80 ml (1/3 cup) olive oil 300 gm piece speck, rind removed, cut into lardons 16 small golden shallots 1.2 kg beef rump, trimmed, cut into 4cm pieces For dusting: seasoned plain flour 750 ml red wine from Burgundy 300 ml veal stock 4 thyme sprigs 2 fresh bay leaves 2 garlic cloves, crushed 40 gm butter, coarsely chopped 300 gm button mushrooms, quartered To serve: crusty baguette and buttered steamed chat potatoes

Method

  • 01
  • Preheat oven to 150C. Heat half the oil in a casserole over medium heat, add speck and stir occasionally until golden (5-7 minutes). Remove from casserole and set aside. Reduce heat to low, add shallots and stir occasionally until golden (15-17 minutes). Remove from casserole and set aside. Increase heat to high, then, working in batches, toss beef in seasoned flour, shaking off excess, add to pan and turn occasionally until well browned (3-4 minutes). Remove from pan, set aside and repeat with remaining beef. Reduce heat to medium, add wine, stock, herbs, garlic and beef, bring to the simmer, season to taste, cover and braise in oven for 45 minutes. Add speck and shallots and braise until shallots and beef are very tender (45 minutes-1 hour).
  • 02
  • Meanwhile, heat butter and remaining oil in a frying pan over medium-high heat, add mushrooms, stir occasionally until golden (3-4 minutes), then season to taste. Serve beef topped with mushrooms, with hot crusty baguette and buttered steamed potatoes.

Traditionally, a tough cut of beef - most often rump - was studded with lardons to impart extra fat and flavour before being braised in a combination of the region's signature red wine - Burgundy - and a deeply flavoured beef stock. A bouquet garni imparted extra flavour, and champignons and pearl onions were added at the end of long and languid cooking. Over time, the recipe evolved from honest peasant fare to haute cuisine, and Auguste Escoffier's 1903 recipe became the standard-bearer, although Escoffier used a whole piece of beef rather than smaller cubes. Much later, Julia Child brought boeuf Bourguignon to the notice of a whole new generation of cooks.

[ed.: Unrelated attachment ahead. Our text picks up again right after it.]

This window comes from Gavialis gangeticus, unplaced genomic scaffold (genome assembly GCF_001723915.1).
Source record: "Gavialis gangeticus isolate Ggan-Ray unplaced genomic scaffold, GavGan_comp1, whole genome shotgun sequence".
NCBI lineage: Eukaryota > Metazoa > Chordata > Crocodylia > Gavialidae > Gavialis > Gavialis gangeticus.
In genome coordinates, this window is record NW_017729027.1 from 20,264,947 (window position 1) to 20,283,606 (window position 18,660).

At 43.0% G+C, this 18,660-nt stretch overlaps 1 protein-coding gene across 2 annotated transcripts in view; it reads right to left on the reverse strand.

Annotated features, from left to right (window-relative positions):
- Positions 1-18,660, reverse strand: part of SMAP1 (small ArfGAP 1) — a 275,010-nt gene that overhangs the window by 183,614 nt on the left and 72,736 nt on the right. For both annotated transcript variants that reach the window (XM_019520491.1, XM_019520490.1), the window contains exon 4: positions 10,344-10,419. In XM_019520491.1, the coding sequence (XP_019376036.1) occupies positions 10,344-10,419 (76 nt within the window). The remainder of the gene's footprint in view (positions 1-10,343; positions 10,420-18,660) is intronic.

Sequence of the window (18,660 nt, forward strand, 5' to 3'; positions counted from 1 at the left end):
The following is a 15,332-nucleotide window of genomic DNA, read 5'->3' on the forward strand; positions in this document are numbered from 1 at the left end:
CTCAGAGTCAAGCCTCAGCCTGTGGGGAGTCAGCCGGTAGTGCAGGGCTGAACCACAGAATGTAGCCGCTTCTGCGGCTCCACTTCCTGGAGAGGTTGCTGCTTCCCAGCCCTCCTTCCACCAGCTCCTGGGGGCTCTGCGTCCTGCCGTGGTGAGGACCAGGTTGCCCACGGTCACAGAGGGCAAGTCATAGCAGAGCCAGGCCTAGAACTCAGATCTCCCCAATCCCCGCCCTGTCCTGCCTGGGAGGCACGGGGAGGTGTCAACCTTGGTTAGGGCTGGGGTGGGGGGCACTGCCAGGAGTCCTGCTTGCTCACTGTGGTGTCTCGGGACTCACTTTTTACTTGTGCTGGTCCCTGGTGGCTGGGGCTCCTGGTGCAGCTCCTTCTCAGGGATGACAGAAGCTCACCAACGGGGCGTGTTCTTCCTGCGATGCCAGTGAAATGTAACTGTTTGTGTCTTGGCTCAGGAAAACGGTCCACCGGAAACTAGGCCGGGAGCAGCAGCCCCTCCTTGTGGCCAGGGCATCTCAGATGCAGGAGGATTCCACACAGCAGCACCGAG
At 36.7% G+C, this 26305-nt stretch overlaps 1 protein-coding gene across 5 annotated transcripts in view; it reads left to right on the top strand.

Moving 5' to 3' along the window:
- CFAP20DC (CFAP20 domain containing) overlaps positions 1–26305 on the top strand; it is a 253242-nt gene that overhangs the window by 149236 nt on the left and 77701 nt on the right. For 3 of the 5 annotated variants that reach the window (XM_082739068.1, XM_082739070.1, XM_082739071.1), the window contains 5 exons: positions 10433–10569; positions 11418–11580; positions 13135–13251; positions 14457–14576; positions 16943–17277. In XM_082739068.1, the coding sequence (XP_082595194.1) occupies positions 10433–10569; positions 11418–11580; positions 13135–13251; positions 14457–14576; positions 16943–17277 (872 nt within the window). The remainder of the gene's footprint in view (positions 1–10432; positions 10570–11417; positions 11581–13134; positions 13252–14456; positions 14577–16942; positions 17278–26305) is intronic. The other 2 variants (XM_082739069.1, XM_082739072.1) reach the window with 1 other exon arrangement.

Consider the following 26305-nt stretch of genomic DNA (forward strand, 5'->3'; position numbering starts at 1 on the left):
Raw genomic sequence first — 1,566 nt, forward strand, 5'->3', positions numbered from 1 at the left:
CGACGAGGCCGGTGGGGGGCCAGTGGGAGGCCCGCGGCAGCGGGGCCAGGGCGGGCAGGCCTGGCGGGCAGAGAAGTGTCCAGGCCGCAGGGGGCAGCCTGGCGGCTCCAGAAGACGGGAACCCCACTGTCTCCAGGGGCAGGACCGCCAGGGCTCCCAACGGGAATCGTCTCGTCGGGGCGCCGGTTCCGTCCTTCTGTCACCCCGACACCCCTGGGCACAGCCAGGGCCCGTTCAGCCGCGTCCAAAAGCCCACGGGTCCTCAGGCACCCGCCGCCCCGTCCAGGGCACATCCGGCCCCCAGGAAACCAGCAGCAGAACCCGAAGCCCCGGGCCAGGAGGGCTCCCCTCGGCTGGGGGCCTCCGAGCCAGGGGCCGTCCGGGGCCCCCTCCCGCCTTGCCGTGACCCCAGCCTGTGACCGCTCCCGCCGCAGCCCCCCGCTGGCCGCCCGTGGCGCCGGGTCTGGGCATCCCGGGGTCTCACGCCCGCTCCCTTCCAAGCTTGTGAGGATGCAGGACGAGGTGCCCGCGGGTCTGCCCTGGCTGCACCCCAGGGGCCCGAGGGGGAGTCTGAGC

Changes in cooking equipment and available ingredients have brought about subtle changes to the recipe since Escoffier's version was published all those years ago, although for the most part it has remained safe from new-age tweaking. Today's cuts of meat have sufficient marbling to render the larding technique unnecessary, but boeuf Bourguignon simply wouldn't be the same without smoky bacon or speck, so these days it's included as a separate component. As to the meat itself, traditionally rump is used, and historically this would have come from the Charolais cattle for which Burgundy is famed. Other secondary cuts such as shin, however, would also work beautifully. One ingredient that is strictly non-negotiable if you value authenticity is the wine: it must be a Burgundy, preferably of a quality you'd happily quaff.

Like many long-cooked dishes, boeuf Bourguignon is even better the next day, so plan ahead a little and give it some time in the refrigerator. Alternatively, make a double batch and enjoy some straight away and the remainder a day or two later. You'll be glad you did.


At A Glance

  • Serves 4 people
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At A Glance

  • Serves 4 people

Featured in

Jul 2012